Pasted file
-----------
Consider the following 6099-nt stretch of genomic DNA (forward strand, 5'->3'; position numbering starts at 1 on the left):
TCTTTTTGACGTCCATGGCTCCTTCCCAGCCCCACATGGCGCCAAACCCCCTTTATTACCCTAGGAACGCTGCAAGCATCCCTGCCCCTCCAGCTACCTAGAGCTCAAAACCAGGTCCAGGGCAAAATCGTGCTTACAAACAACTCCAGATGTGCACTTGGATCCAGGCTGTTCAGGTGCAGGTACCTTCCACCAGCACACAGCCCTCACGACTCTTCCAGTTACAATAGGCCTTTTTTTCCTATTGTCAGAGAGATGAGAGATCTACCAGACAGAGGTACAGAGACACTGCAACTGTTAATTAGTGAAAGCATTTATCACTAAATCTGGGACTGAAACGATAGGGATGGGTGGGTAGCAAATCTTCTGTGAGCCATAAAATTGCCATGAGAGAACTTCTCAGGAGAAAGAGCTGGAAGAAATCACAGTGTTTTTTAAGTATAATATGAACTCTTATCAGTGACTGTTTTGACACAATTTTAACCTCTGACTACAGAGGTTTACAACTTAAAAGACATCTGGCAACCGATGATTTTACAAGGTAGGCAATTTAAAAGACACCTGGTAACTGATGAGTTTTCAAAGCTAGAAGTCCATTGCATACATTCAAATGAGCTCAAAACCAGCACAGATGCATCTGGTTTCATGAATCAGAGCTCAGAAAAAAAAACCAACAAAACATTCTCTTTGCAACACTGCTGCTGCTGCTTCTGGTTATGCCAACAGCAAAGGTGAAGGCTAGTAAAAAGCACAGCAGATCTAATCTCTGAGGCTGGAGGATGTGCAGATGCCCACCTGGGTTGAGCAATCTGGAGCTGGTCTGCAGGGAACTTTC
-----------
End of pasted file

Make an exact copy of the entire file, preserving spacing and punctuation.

Consider the following 6099-nt stretch of genomic DNA (forward strand, 5'->3'; position numbering starts at 1 on the left):
TCTTTTTGACGTCCATGGCTCCTTCCCAGCCCCACATGGCGCCAAACCCCCTTTATTACCCTAGGAACGCTGCAAGCATCCCTGCCCCTCCAGCTACCTAGAGCTCAAAACCAGGTCCAGGGCAAAATCGTGCTTACAAACAACTCCAGATGTGCACTTGGATCCAGGCTGTTCAGGTGCAGGTACCTTCCACCAGCACACAGCCCTCACGACTCTTCCAGTTACAATAGGCCTTTTTTTCCTATTGTCAGAGAGATGAGAGATCTACCAGACAGAGGTACAGAGACACTGCAACTGTTAATTAGTGAAAGCATTTATCACTAAATCTGGGACTGAAACGATAGGGATGGGTGGGTAGCAAATCTTCTGTGAGCCATAAAATTGCCATGAGAGAACTTCTCAGGAGAAAGAGCTGGAAGAAATCACAGTGTTTTTTAAGTATAATATGAACTCTTATCAGTGACTGTTTTGACACAATTTTAACCTCTGACTACAGAGGTTTACAACTTAAAAGACATCTGGCAACCGATGATTTTACAAGGTAGGCAATTTAAAAGACACCTGGTAACTGATGAGTTTTCAAAGCTAGAAGTCCATTGCATACATTCAAATGAGCTCAAAACCAGCACAGATGCATCTGGTTTCATGAATCAGAGCTCAGAAAAAAAAACCAACAAAACATTCTCTTTGCAACACTGCTGCTGCTGCTTCTGGTTATGCCAACAGCAAAGGTGAAGGCTAGTAAAAAGCACAGCAGATCTAATCTCTGAGGCTGGAGGATGTGCAGATGCCCACCTGGGTTGAGCAATCTGGAGCTGGTCTGCAGGGAACTTTC